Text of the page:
The second time around, his SAT score jumped by 400 points, enough to get him wait-listed at Harvard. He went on to become hugely successful in his field. Says Gartner,
“I’m hypomanic, and I like hypomanics. I think that overall, this is an advantageous trait to have as a country.”
Yet, many of us find that what counts as success in the first half of life is different from success kind of success is needed in the second half. For many, our hypomanic edge can turn into a harmful addiction if we don’t shift gears.
Workaholism and Addiction to Success
The term workaholism was coined by the psychologist Wayne Oates in the 1960s after his son asked for an appointment at Oates’s office to see him, so scarce was his father’s time. Oates defined workaholism in 1971 as “the compulsion or the uncontrollable need to work incessantly.”
Many of us only begin to recognize our addiction in midlife when we begin to recognize that we neglected our family life as we climbed the latter of success, yet we have a difficult time slowing down and reducing our preoccupation with work success.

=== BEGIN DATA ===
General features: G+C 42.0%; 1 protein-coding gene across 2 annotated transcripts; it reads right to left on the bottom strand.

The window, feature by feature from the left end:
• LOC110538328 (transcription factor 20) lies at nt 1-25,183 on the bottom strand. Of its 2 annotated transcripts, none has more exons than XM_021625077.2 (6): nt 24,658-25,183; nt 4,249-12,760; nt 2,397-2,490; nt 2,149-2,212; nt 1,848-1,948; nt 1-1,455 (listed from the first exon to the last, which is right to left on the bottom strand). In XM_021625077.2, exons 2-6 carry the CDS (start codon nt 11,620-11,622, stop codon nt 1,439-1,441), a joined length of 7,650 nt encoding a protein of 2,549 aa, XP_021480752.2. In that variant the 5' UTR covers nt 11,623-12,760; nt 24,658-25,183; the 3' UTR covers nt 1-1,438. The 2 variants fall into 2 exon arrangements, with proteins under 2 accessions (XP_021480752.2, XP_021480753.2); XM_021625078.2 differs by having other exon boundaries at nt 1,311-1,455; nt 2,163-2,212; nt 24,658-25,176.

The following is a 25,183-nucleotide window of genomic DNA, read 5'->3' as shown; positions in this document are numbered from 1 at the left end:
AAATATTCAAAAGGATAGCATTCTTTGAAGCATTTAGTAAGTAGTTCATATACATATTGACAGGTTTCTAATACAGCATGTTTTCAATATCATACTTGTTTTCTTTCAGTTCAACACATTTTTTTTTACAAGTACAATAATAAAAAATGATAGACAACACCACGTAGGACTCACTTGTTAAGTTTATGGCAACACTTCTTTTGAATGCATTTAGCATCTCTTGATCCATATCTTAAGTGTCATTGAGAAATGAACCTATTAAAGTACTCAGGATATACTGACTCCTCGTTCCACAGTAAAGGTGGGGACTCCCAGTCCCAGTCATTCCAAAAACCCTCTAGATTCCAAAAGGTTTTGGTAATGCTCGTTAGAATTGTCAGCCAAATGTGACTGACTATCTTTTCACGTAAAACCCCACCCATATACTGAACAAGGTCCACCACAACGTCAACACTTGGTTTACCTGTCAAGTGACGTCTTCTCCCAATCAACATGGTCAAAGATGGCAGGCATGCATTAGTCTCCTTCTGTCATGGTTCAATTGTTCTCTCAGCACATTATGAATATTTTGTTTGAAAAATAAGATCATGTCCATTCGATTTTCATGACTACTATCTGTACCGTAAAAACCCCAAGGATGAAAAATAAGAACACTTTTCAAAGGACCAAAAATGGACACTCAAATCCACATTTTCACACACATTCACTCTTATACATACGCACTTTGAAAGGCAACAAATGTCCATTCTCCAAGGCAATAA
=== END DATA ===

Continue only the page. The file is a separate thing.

In his book, From Strength to Strength: Finding Success, Happiness and Deep Purpose in The Second Half of Life, social scientist Arthur C. Brooks, Professor of Public Leadership at the Harvard Business School, says that workaholism and addiction to success are endemic to professionally successful people. Prior to his mid-life shift in career from business to academia, he served as president of the American Enterprise Institute, a think tank in Washington, DC.
“I doubt I ever worked less than a sixty-hour week the entire decade that I was a chief executive. Many leaders work much more than this, leaving little time to cultivate outside relationships.”
I found that it was only after I broke free of my own addiction to success that I could see the truth of my situation. That was what Brooks found to be the case.
“Leaders who work crushing hours often tell me they have no choice if they want to do their jobs adequately well. But I don’t buy it. When I dig a little—in my life and the lives of others—I usually find that workaholics are caught in a vicious cycle: They become successful by working more than others—and thus more than ‘necessary’—but believe they have to keep up the pace to maintain their astronomical productivity. The rewards of that productivity give way to a fear of falling behind as an impetus to keep running.”
Here are some questions that Brooks found helpful in recognizing whether you are slipping into workaholism and success addiction:
- Do you fail to reserve part of your energy for your loved ones after work and stop working only when you are forced to do so?